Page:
Like the old adage "it takes two to tango," drafting can only be accomplished with two or more cars. When the lead car rockets down the track it pushes through the air leaving a disturbed, or "dirty," wake behind it. The second car can slip into that disturbed air stream and reap the benefits -- that is, if the driver is talented.
At superspeedways like Alabama's Talladega and Florida's Daytona International, where speed is limited by a restrictor plate rule, long lines of drafting cars take advantage of the car in front to allow greater speeds and better fuel efficiency.
These advantages create a strong motive toward cooperation within a pair, but what happens at the end of the race?
Let's say that a drafting pair is comprised of Bob and Steve. Conditional on making it to the final lap with enough gas to make a final push, assume that you would rather be in front than behind because you can obstruct the other driver. We can represent this choice at the final node in a game tree. At the conclusion of the second-to-last lap, suppose it is Steve's turn to give the lead back to Bob.
Let's translate this into some game theory. Here's what Steve's choice looks like in the final subgame of the race. Steve chooses which path to follow and he gets the payoff from the first number in the ordered pair.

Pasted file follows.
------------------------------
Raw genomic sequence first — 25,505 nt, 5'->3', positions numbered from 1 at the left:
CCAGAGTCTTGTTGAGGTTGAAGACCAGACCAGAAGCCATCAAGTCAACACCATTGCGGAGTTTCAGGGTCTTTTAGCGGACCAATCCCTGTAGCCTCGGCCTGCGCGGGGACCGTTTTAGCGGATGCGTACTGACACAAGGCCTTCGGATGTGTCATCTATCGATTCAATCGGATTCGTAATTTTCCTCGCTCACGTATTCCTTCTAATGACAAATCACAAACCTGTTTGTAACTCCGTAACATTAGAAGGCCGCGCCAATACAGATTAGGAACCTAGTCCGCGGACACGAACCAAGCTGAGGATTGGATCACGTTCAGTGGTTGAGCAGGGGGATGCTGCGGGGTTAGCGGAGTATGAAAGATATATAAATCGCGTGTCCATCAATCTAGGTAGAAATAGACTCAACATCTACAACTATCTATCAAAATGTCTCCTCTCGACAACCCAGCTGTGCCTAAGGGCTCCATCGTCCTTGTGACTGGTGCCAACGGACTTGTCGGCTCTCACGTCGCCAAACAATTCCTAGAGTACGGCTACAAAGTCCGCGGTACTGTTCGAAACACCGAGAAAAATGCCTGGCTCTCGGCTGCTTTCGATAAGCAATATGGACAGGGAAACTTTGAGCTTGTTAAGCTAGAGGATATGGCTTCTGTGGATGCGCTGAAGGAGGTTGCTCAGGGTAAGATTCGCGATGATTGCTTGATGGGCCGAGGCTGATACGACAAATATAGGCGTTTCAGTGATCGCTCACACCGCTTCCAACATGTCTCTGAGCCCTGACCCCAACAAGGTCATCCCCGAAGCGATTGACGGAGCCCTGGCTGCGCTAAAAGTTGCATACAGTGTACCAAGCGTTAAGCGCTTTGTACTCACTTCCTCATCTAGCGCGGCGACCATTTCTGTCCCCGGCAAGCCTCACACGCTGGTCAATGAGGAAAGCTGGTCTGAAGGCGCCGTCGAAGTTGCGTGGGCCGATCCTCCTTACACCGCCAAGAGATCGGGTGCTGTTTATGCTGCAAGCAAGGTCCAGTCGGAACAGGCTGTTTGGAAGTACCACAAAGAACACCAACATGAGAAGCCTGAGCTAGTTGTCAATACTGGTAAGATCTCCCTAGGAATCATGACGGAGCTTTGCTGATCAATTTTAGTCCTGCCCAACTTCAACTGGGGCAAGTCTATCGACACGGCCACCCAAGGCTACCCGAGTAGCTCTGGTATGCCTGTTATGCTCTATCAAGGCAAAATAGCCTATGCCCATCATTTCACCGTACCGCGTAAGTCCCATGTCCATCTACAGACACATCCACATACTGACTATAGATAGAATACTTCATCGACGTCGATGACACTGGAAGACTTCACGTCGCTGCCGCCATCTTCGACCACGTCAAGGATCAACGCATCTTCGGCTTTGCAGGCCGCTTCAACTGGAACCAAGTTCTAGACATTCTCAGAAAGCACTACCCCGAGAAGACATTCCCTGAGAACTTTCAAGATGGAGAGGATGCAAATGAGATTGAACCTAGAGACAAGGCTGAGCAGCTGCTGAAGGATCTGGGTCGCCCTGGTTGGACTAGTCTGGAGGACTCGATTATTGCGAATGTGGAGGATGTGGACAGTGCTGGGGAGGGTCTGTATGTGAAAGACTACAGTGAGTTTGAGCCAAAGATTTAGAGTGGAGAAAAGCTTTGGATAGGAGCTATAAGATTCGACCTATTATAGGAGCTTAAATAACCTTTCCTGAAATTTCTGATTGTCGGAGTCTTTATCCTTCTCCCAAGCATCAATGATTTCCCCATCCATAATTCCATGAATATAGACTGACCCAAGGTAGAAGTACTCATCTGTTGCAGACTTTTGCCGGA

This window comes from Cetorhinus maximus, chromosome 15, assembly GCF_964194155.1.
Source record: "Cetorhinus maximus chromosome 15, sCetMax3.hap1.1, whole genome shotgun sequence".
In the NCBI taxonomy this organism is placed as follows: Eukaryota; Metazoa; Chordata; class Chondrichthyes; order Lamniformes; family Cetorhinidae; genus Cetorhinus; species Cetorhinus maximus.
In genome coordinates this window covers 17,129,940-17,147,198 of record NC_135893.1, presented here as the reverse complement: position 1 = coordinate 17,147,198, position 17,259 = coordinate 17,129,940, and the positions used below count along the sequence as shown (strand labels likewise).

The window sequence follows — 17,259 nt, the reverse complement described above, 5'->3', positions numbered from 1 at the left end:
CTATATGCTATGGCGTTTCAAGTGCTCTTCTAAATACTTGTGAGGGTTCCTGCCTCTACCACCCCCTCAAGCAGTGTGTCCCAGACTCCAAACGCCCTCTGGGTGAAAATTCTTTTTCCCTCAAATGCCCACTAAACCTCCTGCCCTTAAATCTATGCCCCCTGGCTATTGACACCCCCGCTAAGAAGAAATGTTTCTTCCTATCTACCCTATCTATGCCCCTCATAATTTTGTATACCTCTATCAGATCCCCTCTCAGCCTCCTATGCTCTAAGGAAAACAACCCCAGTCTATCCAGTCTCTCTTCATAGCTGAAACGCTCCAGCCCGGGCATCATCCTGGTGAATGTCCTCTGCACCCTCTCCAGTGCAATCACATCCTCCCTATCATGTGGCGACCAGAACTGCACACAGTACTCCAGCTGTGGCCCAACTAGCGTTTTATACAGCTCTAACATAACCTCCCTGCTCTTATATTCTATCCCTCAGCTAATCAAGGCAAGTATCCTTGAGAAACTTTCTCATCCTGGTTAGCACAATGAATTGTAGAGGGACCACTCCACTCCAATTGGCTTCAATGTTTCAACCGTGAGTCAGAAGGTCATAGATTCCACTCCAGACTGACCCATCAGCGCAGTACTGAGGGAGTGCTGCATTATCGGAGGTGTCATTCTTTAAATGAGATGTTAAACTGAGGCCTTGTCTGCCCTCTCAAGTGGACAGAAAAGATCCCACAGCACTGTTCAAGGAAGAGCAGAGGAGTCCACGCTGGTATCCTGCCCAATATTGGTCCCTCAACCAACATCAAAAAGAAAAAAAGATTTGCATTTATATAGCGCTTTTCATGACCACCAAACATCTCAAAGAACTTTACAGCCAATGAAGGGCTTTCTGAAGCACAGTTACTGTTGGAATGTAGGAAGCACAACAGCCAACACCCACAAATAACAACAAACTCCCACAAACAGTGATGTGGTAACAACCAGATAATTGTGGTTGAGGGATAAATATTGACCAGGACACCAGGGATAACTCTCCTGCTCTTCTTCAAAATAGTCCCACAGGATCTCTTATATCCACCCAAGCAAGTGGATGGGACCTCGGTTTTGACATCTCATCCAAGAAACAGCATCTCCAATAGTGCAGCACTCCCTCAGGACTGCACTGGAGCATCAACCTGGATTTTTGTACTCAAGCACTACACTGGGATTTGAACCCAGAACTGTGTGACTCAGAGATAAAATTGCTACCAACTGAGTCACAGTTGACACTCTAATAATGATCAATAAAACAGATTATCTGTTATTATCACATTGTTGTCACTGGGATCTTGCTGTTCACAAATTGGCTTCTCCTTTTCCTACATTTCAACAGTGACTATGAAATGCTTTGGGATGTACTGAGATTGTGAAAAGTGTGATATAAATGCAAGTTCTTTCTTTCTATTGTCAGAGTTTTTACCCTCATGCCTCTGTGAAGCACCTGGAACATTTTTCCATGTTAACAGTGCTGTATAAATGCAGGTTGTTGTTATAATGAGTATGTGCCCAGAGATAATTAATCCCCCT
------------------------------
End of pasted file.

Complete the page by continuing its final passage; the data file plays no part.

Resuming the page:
Knowing this, Bob won't want to give his lead back to Steve at the third-to-last lap. Take this argument back 499 laps and you can see that this two-car pairing is a tenuous agreement. These tenuous agreements may form to the betterment of the pair in competition with other pairs, but the possibility that the agreement breaks down creates some interesting tension (I never thought I'd say that about car racing).
Yes, there are gains from trading who drafts, but if I am Steve, it would be even better for me if Bob just cut the wind for me and I didn't have to cut the wind for him. As long as Bob wants to win the race, Steve will have a hard time convincing Bob to go first.
What if Bob and Steve were on the same "team" with a shared objective that the team wins the race? As long as a win for the team is a win for both, Bob would be willing to cut the wind. But, the two-car partnership is still doomed because Bob will run out of gas sooner than Steve. Steve will have to go at least one lap without Bob's drafting services, and finding Bob's car again among the sea of competitors may be a tough task.
Maybe there's a way to add more cars to the team so Steve with a drafting buddy who will his wind (and save his gas). Switching front cars at full speed without disrupting Steve's racing sounds like a tough deal to me. I'll leave that to the professionals while I stick to the speed limit.